Wayne Barnes will set a new Test-match refereeing record this autumn, and has no plans to stop there.
Barnes will draw level with Nigel Owens on a century of Tests with his duties at the Principality Stadium – and will then set a new outright record when officiating France’s clash with South Africa in Paris on November 12.
The 43-year-old seemingly has a new lease of life for refereeing, and revealed he wants to press on with his top-level career.
Barnes ran through a range of subjects as a guest on this week’s Evening Standard Rugby Podcast, supported by Fuller’s London Pride, and was clear on his remaining ambitions.
England reaching the World Cup final in Japan in 2019 put paid to Barnes’ chances of officiating the showpiece event, but the Gloucestershire native remains hopeful for 2023.
“There are still some things that I want to do, I’m still refereeing pretty well,” said Barnes.
“I have to work hard at my fitness, that gets harder so you have to look after yourself a little bit more.
“I still want to be involved in the big European Cup matches with South African teams coming in. I want to be involved in World Cups, if I go to the next one (in 2023 in France) that will be my fifth.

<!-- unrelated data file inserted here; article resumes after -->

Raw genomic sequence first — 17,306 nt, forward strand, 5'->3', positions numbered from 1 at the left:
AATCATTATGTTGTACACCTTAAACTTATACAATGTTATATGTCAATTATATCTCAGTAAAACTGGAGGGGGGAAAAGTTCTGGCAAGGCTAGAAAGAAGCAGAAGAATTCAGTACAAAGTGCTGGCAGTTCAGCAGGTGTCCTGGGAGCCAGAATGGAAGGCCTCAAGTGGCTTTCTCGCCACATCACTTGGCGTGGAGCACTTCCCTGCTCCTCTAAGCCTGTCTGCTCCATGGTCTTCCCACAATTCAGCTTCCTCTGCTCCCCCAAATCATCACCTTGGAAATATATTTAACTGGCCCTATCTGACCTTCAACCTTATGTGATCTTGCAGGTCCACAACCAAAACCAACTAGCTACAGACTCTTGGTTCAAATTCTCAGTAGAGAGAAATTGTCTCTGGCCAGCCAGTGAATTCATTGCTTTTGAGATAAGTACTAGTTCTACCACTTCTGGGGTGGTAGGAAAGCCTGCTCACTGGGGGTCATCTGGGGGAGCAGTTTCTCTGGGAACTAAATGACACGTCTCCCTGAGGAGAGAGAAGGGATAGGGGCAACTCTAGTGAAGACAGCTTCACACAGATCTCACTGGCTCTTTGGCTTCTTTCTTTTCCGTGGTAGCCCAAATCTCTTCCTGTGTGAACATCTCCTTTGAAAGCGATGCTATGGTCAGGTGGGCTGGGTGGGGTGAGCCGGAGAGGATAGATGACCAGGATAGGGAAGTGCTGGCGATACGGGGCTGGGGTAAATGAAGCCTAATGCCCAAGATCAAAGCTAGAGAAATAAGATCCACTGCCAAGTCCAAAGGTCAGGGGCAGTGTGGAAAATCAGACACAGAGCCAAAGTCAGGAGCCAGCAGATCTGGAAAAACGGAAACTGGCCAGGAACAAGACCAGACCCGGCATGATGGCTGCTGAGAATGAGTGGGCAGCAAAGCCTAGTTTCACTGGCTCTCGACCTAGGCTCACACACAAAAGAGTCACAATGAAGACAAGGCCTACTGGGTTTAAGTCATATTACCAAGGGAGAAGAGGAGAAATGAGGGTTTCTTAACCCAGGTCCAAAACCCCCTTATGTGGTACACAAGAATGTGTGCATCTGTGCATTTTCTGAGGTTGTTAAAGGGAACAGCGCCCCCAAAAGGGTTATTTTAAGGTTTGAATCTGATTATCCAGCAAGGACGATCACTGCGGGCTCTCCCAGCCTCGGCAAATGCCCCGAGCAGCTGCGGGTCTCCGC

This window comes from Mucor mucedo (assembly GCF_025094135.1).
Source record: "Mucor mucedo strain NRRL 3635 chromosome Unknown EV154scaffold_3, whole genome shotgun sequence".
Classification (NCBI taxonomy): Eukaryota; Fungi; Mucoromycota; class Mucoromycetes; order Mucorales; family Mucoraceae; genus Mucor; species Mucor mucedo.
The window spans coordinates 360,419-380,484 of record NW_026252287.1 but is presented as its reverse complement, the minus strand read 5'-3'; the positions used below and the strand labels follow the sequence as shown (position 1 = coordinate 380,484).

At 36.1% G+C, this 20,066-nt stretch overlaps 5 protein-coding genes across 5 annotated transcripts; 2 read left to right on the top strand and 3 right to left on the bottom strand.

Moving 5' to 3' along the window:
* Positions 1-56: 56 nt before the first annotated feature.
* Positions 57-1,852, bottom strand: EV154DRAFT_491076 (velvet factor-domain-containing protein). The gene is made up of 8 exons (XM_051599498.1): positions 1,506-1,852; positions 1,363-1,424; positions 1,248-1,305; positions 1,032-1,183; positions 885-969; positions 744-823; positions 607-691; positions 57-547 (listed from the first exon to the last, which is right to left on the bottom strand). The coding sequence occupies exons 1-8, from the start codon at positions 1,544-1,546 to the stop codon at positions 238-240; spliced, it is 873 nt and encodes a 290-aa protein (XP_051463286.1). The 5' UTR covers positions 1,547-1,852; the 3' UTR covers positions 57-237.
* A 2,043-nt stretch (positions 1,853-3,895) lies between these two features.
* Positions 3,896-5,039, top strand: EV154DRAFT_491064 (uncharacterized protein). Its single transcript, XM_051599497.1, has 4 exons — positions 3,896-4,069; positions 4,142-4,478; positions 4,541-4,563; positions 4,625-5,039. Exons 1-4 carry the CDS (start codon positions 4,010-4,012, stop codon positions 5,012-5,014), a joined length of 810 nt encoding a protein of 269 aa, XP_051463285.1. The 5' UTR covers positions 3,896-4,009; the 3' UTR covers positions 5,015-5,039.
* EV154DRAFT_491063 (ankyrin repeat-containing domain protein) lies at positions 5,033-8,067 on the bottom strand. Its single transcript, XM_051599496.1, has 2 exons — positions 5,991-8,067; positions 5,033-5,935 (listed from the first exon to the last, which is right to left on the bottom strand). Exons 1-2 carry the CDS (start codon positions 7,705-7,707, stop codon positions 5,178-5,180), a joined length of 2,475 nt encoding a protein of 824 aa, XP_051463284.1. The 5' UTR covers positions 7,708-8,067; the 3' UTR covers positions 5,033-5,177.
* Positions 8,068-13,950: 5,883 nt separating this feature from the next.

“If England are involved in the final I will be there and cheering in the stands as I know that England being successful does a lot more for Teddington Rugby Club and a lot more for Bream Rugby Club back in the Forest of Dean because it gets people talking about our sport. If England are not there and I’ve put myself in a good enough position, then we will see.”
Barnes has taken charge of 265 Gallagher Premiership matches, whistling 10 finals in the process. But he revealed the battle to improve effectively never ends.
“The most brutally honest person on any review tends to be the referee themselves,” said Barnes.
“We really do scrutinise our performance and we will be the first ones to say ‘not good enough’.
“There have been times in games this year where I have spoken to the director of rugby after games and I say ‘look, I got it wrong’, ’I just didn’t see it like that’, ‘there was a player in my way’ or ‘I was distracted’.
“When I get a decision wrong I don’t mean to do it, I just try to get better and I think what is great about rugby is that you can have those grown-up conversations.”
The Evening Standard Rugby Podcast, in partnership with Fuller’s London Pride, is a weekly podcast that launched in 2021. London Pride are the Official Beer of Premiership Rugby and the weekly podcast is now back with BT Sport Rugby presenter Sarra Elgan joining the team as regular presenter alongside Lawrence Dallaglio.